About 300 railroad crossings like this one will be improved with safety devices thanks to a $100 million initiative by ODOT.
$100 Million Plan Improves Railroad Crossing Safety Statewide
About 300 Oklahoma highways, city streets and county roads intersecting with railroad tracks are about to become safer thanks to a $100 million investment by the Oklahoma Department of Transportation. These projects can include improved signage and active warning systems such as flashing lights, gates that will lower to help prevent traffic from entering the crossing and also audible alert devices. This first-of-its-kind Rail Crossings Safety Initiative was announced in 2014 by Gov. Mary Fallin and ODOT.
What You Need to Know
- The first 10 projects on the candidate list received approval Monday, Oct. 12, from the Oklahoma Transportation Commission. Projects are located in Lincoln, Oklahoma, Garfield, Tillman, Jackson, Custer, Blaine, Tulsa and Creek counties. Click here to see the commission agenda.
- During the next several months, finalized agreements are expected to be brought before the Oklahoma Transportation Commission. Once approved, railroad companies will be able to apply to the Oklahoma Corporation Commission for approval of the specific improvements.
- Crossing improvements typically can cost an average or $350,000 per site.
- Locations were chosen based on several factors including average daily traffic counts on the roadway and rail track, accident data, condition of the crossing and regional needs.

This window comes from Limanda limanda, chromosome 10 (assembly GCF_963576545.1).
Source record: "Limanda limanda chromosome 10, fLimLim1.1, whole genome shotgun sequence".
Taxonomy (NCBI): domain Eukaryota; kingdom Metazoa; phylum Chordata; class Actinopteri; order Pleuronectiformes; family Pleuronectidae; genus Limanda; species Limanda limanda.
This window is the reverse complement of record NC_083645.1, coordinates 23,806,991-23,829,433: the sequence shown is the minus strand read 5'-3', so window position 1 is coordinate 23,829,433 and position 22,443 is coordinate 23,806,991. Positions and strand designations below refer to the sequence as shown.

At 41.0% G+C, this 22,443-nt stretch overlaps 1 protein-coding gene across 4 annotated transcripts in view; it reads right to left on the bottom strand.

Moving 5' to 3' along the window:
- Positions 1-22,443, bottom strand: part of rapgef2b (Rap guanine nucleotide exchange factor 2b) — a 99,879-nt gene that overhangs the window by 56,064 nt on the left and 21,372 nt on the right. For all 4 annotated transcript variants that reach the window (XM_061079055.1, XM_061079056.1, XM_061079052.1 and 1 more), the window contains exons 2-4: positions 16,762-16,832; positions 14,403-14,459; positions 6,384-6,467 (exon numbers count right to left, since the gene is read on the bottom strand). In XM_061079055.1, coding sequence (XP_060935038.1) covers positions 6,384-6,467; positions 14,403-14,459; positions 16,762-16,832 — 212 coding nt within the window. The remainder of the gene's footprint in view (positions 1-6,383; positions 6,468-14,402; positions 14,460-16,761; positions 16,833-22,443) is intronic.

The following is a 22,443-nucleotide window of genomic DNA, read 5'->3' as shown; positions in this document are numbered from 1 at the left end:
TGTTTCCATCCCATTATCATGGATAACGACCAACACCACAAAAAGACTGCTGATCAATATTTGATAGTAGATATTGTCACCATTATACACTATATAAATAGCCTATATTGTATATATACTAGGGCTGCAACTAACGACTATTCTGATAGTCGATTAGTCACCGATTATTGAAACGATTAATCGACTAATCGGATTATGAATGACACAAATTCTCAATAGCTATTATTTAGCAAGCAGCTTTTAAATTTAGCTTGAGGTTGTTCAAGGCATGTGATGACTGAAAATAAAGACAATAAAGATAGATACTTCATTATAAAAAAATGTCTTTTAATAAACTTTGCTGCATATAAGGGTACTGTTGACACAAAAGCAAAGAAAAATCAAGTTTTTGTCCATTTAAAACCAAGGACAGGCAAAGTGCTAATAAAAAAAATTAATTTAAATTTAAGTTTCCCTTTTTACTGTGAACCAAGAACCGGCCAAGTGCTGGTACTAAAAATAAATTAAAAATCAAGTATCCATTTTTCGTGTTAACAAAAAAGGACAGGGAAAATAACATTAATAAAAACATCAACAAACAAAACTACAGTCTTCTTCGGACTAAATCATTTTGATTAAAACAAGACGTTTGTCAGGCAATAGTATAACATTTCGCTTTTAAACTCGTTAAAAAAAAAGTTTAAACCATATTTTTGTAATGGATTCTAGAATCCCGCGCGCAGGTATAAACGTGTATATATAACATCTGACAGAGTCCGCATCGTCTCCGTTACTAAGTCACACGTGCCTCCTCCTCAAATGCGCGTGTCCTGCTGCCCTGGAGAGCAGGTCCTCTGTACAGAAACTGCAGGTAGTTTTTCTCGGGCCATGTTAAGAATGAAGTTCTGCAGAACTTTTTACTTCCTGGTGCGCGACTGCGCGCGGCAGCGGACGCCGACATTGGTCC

- More than $100 million is expected to be spent in three years on this unprecedented program. Proceeds from the sale of the Sooner Sub rail line in 2014 will be added to dedicated rail safety funds from ODOT and other partners.
- Previously, ODOT had only about $8 million a year in rail safety program funds to spend, which improved about 25 crossings per year.
- There are more than 3,700 at-grade rail crossings in Oklahoma.
- Rail safety is a critical component of ODOT's mission. The state ranks 20th nationally in highway-rail grade crossing collisions, according to Operation Lifesaver Inc. Twelve people were killed and 21 were injured in accidents at Oklahoma rail crossings in 2014, according to the Federal Railroad Administration. The department seeks with this initiative to improve crossing safety to save more lives.
To Know More
The railroad crossing initiative is designed to add signs, audible alert devices and active warning systems such as flashing lights and gates.
Last Modified on 10/13/2015
The Oklahoma Department of Transportation (ODOT) ensures that no person or groups of persons shall, on the grounds of race, color, sex, religion, national origin, age, disability, retaliation or genetic information, be excluded from participation in, be denied the benefits of, or be otherwise subjected to discrimination under any and all programs, services, or activities administered by ODOT, its recipients, sub-recipients, and contractors.